Pursuant to my prior post. Please do take note of this. I would like to make it crystal clear to everybody that me logging into Kim’s blog and publishing as “him” was NOT a infocard exploit, but rather a “wordpress” exploit…

Please, please, please do note, that this IS NOT a infocard hack.

Conor Cahill read about the exploit and commented

Access Control is always going to be a responsibility of the entity managing the resource (in this case, Kim's blog is managed by a wordpress installation that he setup on his server, so his server must manage the access control).

The selection of the tool to manage the rescource will be based upon the reliability of the manager and the value of the resource.

I'm sure Kim wouldn't have put his bank account up on wordpress without a lot more testing and perhaps requiring someone else to stand behind it should there be such a problem…

All of this is true, of course, with the exception that my blog usually has more in it than my bank account.  Further, in the case of WordPress, it is the application that manages the security, not the underlying operating system or environment (in this case a LAMP stack) or hardware.

Of course, I didn't choose WordPress because it was the most secure solution in the world;  I chose it because it was an interesting blogging tool, with a lot of cool features, and would help me learn about the issues confronting people on non-Microsoft platforms so I could have a more inclusive view of identity problems.  And it has been great for those purposes.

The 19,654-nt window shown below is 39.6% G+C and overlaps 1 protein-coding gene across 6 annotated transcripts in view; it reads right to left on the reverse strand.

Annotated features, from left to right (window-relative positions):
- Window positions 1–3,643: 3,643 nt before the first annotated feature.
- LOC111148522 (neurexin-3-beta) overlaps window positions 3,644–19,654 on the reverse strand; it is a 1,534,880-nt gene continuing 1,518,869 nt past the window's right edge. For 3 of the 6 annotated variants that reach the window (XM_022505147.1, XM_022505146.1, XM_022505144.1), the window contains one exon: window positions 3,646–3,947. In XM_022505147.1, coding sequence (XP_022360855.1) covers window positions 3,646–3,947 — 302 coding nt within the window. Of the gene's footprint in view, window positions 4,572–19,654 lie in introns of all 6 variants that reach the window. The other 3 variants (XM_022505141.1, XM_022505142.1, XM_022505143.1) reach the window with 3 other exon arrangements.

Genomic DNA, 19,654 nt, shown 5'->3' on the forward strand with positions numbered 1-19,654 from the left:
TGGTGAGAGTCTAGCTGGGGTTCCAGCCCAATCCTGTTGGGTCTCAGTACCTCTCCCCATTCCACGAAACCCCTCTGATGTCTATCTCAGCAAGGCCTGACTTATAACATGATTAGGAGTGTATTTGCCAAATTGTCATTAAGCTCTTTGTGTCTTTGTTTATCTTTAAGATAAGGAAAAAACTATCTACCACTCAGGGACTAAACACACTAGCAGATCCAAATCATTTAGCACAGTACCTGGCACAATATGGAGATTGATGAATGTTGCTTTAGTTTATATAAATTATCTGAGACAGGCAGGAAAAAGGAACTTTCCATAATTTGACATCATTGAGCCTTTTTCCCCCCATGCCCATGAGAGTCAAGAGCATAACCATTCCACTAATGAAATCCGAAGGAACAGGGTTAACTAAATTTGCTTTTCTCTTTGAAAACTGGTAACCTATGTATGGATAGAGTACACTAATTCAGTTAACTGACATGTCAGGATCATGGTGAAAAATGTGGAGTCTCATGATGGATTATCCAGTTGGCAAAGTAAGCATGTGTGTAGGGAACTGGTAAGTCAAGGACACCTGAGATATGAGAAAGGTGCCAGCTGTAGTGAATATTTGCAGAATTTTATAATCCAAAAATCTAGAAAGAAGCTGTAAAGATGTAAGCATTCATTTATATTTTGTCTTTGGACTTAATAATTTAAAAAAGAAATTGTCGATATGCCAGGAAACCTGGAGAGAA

You might think I would be abandoning WordPress.  But I won't.  I like it and want to continue to explore what it is like to work with it, and help make it better.  To me the real lesson in all of this is that the approach to remote operations used in WordPress – and almost all web-based applications – is just not adequate.  The more you know about all the exploits that are possible in the http world, the more you want to run headlong into the world of Web Services, where each transaction has its own security environment, in the sense that the security environment travels with each message and operation.  In the same way, SOA moves the control of authorization from the application to the operation definition process, so creative application authors like those who built wordpress, don't have to take sole responsibility for all the subtle security problems that will inevitably arise as we move further into the virtual world.

I take it for granted that given all my pontification about identity and security my site will be used in creative ways.  So I have no ill feeling toward Rohan.  The important thing is the conversation and the learning that come out of this.

So to rephrase Conor, in this case, the selection of the tool to manage the rescource will be based upon an analysis of the risks and benefits of using an emerging technology to reach others working on the issues.